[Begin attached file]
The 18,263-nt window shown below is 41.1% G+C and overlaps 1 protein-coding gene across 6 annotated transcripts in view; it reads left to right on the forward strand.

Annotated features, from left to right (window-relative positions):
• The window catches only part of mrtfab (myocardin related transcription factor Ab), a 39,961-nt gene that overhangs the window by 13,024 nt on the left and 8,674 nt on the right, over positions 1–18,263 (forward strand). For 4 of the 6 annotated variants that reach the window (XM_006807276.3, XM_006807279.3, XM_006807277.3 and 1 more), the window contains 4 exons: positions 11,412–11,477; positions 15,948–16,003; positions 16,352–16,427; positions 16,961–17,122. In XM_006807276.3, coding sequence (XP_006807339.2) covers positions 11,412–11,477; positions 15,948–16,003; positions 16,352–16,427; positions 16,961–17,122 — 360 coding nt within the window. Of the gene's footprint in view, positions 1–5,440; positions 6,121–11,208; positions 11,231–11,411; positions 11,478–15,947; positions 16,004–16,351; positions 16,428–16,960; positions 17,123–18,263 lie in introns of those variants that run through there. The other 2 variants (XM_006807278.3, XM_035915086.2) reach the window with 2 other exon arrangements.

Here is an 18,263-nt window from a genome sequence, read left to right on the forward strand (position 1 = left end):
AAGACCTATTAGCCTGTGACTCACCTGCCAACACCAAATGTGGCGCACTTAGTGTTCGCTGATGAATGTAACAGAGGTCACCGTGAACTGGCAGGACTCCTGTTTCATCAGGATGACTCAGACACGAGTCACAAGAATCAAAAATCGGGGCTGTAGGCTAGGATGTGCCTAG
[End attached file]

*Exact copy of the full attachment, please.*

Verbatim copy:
The 18,263-nt window shown below is 41.1% G+C and overlaps 1 protein-coding gene across 6 annotated transcripts in view; it reads left to right on the forward strand.

Annotated features, from left to right (window-relative positions):
• The window catches only part of mrtfab (myocardin related transcription factor Ab), a 39,961-nt gene that overhangs the window by 13,024 nt on the left and 8,674 nt on the right, over positions 1–18,263 (forward strand). For 4 of the 6 annotated variants that reach the window (XM_006807276.3, XM_006807279.3, XM_006807277.3 and 1 more), the window contains 4 exons: positions 11,412–11,477; positions 15,948–16,003; positions 16,352–16,427; positions 16,961–17,122. In XM_006807276.3, coding sequence (XP_006807339.2) covers positions 11,412–11,477; positions 15,948–16,003; positions 16,352–16,427; positions 16,961–17,122 — 360 coding nt within the window. Of the gene's footprint in view, positions 1–5,440; positions 6,121–11,208; positions 11,231–11,411; positions 11,478–15,947; positions 16,004–16,351; positions 16,428–16,960; positions 17,123–18,263 lie in introns of those variants that run through there. The other 2 variants (XM_006807278.3, XM_035915086.2) reach the window with 2 other exon arrangements.

Here is an 18,263-nt window from a genome sequence, read left to right on the forward strand (position 1 = left end):
AAGACCTATTAGCCTGTGACTCACCTGCCAACACCAAATGTGGCGCACTTAGTGTTCGCTGATGAATGTAACAGAGGTCACCGTGAACTGGCAGGACTCCTGTTTCATCAGGATGACTCAGACACGAGTCACAAGAATCAAAAATCGGGGCTGTAGGCTAGGATGTGCCTAG